The New Zealand terrorist attack and the international danger of fascism
18 March 2019
The death toll from last Friday’s fascist terrorist attack on two mosques in Christchurch, New Zealand was revised upward to 50 over the weekend. The youngest person killed was a three-year-old boy. Thirty-four people remained in hospital on Sunday, with 12 in a critical condition, including a severely injured four-year-old girl.
People throughout the world are horrified by the cold-blooded, racist massacre, which targeted defenceless Muslim men, women and children while they were praying. Tens of thousands of people joined vigils over the weekend in New Zealand and internationally to show solidarity with the victims and their families and to defend Muslims, immigrants and refugees.
New Zealand police are now saying that Australian-born, 28-year-old Brenton Tarrant was the only gunman and had no assistance from others. He has appeared in court on murder charges. Authorities in both New Zealand and Australia claim that he at no time came to the attention of either the intelligence agencies or the police, and was therefore not under any form of monitoring
This attempt to portray Tarrant as a disturbed “lone wolf,” and especially the claim that he was “off the radar,” is simply not credible. The 74-page manifesto issued by Tarrant makes clear that he prepared and carried out the terrorist atrocity on behalf of an international network of fascists and white supremacists, with whom he had openly collaborated for several years.
Tarrant’s manifesto is a modern-day Mein Kampf. It combines calls for genocidal violence and civil war to force non-European “invaders” from Europe, the US, Australia and New Zealand—including all people of Muslim, Jewish, African, Asian and Roma background—with pathological hatred of socialism. It is steeped in the white racist and ultra-nationalist nostrums of “blood and soil” that animated Nazism and other fascist movements in the 1920s and 1930s.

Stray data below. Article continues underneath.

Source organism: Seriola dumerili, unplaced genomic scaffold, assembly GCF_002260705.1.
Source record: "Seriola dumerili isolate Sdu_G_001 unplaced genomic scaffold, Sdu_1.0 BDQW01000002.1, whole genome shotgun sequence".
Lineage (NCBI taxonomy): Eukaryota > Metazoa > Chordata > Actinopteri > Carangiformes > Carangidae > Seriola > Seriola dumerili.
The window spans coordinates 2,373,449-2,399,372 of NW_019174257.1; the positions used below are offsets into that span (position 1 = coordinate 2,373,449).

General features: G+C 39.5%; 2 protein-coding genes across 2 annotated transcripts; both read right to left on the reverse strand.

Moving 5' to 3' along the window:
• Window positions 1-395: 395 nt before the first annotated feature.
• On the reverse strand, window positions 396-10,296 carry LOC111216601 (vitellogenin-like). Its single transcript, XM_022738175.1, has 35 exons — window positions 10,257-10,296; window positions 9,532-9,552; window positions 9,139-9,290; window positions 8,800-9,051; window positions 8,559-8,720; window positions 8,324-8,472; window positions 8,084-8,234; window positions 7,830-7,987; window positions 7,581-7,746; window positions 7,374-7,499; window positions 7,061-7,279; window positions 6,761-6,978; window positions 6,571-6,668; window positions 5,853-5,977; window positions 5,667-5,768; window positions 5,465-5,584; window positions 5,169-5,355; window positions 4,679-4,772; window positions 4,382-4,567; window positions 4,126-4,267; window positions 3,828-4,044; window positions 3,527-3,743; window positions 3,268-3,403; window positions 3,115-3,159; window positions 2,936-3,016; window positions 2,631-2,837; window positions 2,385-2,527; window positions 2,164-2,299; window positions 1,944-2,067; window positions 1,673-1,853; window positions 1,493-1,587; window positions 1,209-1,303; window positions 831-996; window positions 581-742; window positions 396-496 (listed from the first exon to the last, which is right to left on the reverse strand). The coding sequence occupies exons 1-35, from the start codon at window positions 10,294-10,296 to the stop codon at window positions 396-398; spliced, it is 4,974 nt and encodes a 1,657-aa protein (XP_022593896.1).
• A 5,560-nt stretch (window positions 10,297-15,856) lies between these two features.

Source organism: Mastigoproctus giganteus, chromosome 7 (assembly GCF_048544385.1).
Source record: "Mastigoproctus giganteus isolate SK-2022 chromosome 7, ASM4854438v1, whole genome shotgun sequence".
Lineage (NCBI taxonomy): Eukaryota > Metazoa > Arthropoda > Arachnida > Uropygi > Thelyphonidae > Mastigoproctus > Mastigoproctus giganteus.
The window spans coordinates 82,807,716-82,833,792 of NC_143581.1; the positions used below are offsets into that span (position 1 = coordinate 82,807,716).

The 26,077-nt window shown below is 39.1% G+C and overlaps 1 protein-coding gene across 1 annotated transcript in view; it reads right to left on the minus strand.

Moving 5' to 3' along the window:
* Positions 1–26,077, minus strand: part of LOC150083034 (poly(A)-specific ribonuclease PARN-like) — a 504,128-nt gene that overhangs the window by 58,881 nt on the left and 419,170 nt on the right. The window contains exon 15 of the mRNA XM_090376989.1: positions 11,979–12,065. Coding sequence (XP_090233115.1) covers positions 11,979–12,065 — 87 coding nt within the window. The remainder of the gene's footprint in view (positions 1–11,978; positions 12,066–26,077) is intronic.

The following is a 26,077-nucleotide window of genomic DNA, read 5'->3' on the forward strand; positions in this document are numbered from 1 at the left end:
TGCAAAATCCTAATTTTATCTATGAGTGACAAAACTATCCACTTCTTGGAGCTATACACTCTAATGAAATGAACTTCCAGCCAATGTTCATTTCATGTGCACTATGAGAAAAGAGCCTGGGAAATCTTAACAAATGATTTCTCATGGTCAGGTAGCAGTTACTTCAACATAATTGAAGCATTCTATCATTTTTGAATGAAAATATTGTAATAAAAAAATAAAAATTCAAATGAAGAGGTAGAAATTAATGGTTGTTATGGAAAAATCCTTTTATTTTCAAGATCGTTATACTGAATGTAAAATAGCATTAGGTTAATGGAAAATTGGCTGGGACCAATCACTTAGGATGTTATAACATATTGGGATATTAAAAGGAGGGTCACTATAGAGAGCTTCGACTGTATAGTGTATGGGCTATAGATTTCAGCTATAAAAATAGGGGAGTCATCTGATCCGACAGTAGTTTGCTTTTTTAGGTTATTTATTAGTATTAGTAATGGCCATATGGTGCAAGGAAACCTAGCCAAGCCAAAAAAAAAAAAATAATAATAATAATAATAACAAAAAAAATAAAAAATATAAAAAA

The gunman wrote that he had “donated to many nationalist groups and… interacted with many more.” Since 2012, he has visited Bulgaria, Hungary, Serbia, Croatia, Bosnia, France, the UK, Spain, Turkey, Pakistan and even North Korea, as well as returning to Australia and traveling to New Zealand.
He claims he decided to turn to terrorism during a two-month tour of Europe in 2017 and following the defeat of the far-right National Front in the French election. Tarrant contacted the so-called Knights Templar, an organisation allegedly linked to Norwegian fascist mass murderer Anders Breivik, and asserts that he received its “blessing” for the Christchurch attack. He was active on ultra-right social media and blogs and joined a gun club not long after arriving in New Zealand. He declared that he chose New Zealand as the country to stage his attack in order to demonstrate that “nowhere in the world was safe” for “non-whites.”